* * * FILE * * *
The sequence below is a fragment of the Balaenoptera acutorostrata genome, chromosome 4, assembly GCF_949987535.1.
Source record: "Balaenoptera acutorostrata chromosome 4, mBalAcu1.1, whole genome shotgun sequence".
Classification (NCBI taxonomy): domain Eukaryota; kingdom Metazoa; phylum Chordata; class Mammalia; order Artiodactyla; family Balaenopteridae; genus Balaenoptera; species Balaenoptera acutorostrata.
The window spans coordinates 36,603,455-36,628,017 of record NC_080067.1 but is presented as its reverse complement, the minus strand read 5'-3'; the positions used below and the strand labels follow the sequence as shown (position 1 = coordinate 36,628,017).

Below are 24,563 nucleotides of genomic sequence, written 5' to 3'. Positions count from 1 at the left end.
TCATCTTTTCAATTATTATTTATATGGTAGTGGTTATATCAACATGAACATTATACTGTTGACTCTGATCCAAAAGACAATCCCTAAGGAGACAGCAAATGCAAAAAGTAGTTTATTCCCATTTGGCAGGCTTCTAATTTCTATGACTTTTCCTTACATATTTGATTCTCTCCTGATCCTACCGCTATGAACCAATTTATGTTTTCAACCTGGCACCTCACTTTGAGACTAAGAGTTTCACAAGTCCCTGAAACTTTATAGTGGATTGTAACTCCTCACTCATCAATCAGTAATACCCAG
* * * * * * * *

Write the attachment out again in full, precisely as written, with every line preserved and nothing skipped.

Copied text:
The sequence below is a fragment of the Balaenoptera acutorostrata genome, chromosome 4, assembly GCF_949987535.1.
Source record: "Balaenoptera acutorostrata chromosome 4, mBalAcu1.1, whole genome shotgun sequence".
Classification (NCBI taxonomy): domain Eukaryota; kingdom Metazoa; phylum Chordata; class Mammalia; order Artiodactyla; family Balaenopteridae; genus Balaenoptera; species Balaenoptera acutorostrata.
The window spans coordinates 36,603,455-36,628,017 of record NC_080067.1 but is presented as its reverse complement, the minus strand read 5'-3'; the positions used below and the strand labels follow the sequence as shown (position 1 = coordinate 36,628,017).

Below are 24,563 nucleotides of genomic sequence, written 5' to 3'. Positions count from 1 at the left end.
TCATCTTTTCAATTATTATTTATATGGTAGTGGTTATATCAACATGAACATTATACTGTTGACTCTGATCCAAAAGACAATCCCTAAGGAGACAGCAAATGCAAAAAGTAGTTTATTCCCATTTGGCAGGCTTCTAATTTCTATGACTTTTCCTTACATATTTGATTCTCTCCTGATCCTACCGCTATGAACCAATTTATGTTTTCAACCTGGCACCTCACTTTGAGACTAAGAGTTTCACAAGTCCCTGAAACTTTATAGTGGATTGTAACTCCTCACTCATCAATCAGTAATACCCAG